By Jean Christou
NOW that the Cyprus talks have resumed, the question on everyone’s lips is whether the promising start to the negotiations will end in tears yet again or whether this time there is a real chance of success.
Taking stock of the rapid developments after a painful five months of stalling on reaching a deal on the joint statement, political observers yesterday believed that several different circumstances currently in play offer some hope that a deal can be reached.
Unlike ten years ago, when Greek Cypriots rejected the Annan plan on the eve of EU accession, a decade later and 40 years since the Turkish invasion, things have changed dramatically on several levels.
On the domestic front, Cyprus is in the throes of an economic depression and oil and gas have been discovered but cannot yet be fully exploited to get the island out from under the troika’s yoke. Regionally, Turkey’s EU accession has stalled and its relationship with Israel has become intertwined in growing ties between Nicosia and Tel Aviv, and the US is showing a greater interest in the eastern Mediterranean and, by extension, the Cyprus issue.
This was borne out last week during a quick visit by US Assistant Secretary of State for European and Eurasian Affairs Victoria Nuland, who skipped in for a day and left with a sudden deal on the joint declaration that allowed talks to start on Tuesday.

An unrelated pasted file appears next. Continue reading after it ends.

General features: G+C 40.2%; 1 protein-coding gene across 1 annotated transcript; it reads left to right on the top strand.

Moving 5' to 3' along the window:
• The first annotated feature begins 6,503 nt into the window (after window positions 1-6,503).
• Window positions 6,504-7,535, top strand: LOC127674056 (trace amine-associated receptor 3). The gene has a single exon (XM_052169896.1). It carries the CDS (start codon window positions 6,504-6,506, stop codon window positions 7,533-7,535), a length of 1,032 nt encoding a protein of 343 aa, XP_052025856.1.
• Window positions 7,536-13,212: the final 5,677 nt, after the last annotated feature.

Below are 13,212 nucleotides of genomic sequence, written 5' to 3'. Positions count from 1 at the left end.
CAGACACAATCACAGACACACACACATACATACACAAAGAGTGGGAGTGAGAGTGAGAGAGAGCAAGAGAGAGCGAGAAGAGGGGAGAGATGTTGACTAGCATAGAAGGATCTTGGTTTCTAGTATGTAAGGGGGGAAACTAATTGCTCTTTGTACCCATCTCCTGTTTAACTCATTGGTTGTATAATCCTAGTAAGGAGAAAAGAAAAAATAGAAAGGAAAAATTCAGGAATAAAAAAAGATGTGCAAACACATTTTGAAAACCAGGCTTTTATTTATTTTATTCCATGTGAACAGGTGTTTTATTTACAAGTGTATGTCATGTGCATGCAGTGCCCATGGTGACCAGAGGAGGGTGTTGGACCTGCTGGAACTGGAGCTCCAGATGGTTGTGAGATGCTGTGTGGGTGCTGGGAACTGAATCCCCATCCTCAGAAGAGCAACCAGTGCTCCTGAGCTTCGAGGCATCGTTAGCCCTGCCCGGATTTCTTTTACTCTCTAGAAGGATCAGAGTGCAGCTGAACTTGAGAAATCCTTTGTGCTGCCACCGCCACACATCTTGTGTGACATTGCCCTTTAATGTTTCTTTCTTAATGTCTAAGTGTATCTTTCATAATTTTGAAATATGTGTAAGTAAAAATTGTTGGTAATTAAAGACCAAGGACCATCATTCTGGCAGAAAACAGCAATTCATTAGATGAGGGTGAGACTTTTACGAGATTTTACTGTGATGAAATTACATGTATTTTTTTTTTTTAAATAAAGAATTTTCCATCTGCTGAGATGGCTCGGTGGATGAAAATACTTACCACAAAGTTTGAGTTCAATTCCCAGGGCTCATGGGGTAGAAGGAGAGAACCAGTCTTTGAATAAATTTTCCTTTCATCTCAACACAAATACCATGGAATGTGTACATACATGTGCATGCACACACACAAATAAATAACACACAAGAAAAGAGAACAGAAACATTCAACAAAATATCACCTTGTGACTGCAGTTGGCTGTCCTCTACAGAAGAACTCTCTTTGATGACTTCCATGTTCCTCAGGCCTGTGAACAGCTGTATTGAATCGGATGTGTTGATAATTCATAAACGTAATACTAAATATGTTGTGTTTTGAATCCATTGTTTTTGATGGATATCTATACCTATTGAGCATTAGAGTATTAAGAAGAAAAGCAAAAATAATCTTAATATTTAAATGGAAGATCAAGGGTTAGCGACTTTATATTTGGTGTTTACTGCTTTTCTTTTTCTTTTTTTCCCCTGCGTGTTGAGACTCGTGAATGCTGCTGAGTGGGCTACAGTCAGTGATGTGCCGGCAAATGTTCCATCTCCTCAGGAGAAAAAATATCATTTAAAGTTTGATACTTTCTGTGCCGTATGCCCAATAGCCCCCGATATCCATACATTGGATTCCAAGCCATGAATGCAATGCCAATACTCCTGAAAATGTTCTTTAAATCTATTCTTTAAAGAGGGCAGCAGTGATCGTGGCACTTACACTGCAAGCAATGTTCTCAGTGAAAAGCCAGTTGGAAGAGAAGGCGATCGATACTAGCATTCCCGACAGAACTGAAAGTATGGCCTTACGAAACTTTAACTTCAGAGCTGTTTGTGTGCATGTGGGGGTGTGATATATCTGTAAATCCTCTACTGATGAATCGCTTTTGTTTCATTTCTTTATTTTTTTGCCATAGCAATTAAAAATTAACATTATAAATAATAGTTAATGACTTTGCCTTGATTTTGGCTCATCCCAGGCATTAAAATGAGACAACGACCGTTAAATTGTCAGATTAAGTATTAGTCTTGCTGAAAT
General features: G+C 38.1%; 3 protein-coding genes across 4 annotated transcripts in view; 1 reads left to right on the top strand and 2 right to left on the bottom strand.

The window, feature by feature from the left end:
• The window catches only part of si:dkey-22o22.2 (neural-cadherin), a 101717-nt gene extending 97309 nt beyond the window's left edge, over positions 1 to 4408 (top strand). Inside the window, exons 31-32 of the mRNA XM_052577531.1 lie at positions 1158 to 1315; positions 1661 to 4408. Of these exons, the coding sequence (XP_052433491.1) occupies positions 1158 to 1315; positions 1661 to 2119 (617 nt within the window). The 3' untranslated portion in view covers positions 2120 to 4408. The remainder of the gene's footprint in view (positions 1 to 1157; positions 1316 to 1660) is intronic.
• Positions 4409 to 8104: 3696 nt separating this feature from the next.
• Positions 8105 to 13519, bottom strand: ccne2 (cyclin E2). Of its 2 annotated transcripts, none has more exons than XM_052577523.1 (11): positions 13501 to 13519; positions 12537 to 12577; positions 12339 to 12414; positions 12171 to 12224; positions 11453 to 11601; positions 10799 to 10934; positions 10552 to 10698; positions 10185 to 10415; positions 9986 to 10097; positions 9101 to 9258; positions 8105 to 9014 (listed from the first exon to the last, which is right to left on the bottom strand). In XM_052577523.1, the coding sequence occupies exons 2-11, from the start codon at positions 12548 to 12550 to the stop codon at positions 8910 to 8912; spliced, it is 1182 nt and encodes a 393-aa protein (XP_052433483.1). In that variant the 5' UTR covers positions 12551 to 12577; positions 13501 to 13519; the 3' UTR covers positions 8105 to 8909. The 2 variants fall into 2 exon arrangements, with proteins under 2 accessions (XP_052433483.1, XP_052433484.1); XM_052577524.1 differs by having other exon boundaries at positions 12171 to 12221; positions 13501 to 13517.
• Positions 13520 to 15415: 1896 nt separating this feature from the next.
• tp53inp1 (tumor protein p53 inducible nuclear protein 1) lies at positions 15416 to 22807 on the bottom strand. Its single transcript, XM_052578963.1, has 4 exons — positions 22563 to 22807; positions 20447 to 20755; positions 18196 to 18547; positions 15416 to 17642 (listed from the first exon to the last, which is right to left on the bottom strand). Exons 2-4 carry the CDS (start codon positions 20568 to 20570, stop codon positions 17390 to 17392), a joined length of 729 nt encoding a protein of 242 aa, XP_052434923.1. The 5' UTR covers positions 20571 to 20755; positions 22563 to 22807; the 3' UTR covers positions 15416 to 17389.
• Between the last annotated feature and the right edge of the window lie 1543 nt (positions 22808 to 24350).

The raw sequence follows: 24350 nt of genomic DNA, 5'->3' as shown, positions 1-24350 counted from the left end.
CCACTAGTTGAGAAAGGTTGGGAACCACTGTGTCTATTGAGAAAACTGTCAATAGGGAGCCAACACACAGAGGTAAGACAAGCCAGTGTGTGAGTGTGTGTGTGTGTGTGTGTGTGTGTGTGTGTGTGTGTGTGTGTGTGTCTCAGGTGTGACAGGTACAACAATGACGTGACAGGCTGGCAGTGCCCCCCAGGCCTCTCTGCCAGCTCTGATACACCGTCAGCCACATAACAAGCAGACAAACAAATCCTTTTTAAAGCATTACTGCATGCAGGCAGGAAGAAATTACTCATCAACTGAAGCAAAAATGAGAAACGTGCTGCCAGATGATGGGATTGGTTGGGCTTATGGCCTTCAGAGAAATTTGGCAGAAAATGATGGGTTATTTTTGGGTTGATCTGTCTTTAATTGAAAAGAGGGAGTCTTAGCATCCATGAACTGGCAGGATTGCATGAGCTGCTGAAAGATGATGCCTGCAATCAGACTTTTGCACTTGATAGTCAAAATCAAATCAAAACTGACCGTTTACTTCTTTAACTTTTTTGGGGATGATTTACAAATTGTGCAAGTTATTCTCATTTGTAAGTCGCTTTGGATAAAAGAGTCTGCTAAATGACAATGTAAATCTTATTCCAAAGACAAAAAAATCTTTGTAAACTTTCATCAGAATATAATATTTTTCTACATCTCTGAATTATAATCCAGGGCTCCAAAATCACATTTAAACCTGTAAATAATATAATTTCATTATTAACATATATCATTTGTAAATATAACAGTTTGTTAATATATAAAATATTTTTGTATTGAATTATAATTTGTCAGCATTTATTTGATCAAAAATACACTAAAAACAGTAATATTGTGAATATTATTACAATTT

Analyst Fiona Mullen of Sapienta Economics said this time around, as far as negotiations were concerned, US involvement seemed to be more intense, and it was being welcomed by the Greek Cypriot side.
“That’s new,” she said. “They were very involved in 2004 but were not welcome”.
Mullen believes there were a lot more ‘carrots’ than ‘sticks’ being thrown around this time. “Is it ‘Varosha for gas’ or a package deal including Turkey and the EU?” she said.
However, although the joint declaration was agreed quickly in the end, Mullen said it has taken a long time to get to that point, so she would be surprised if an actual solution was wrapped up in less than a year, she said.
AKEL MP Pambos Papageorgiou said the opposition party was on board with the negotiations and believes overall the atmosphere is more conducive to a solution this time around.
“First of all we have the experience of a failed plan. We are wiser now and we know people’s worries and concerns and what they think, and we know the drawbacks,” he said. “The financial crisis is affecting people and a solution would contribute to the economy, the government in Turkey is more stable and there is no more deep state, Cyprus’ position has been elevated in the region through its ties with Israel, and there is also the oil and gas,” he added.
Political observer Louis Igoumenides said AKEL’s support was a big help for President Nicos Anastasiades.
“Also Anastasiades’ own party (DISY) is under his control and [coalition partner] DIKO is not united. [DIKO leader Nicolas] Papadopoulos has majority support but it’s not easy to leave the government with a 60:40 split,” said Igoumenides of the growing possibility the party might withdraw.
He agrees there is a better chance of success this time, given the interest of the big powers in the new process.
“We also have internal changes due to the economic situation, and individuals who said ‘no’ in 2004 realise that no progress has been made since then and that any new solution would be slightly worse,” Igoumenides added.
“This time, if we succeed in achieving a good solution that is accepted by both sides, people will say yes.”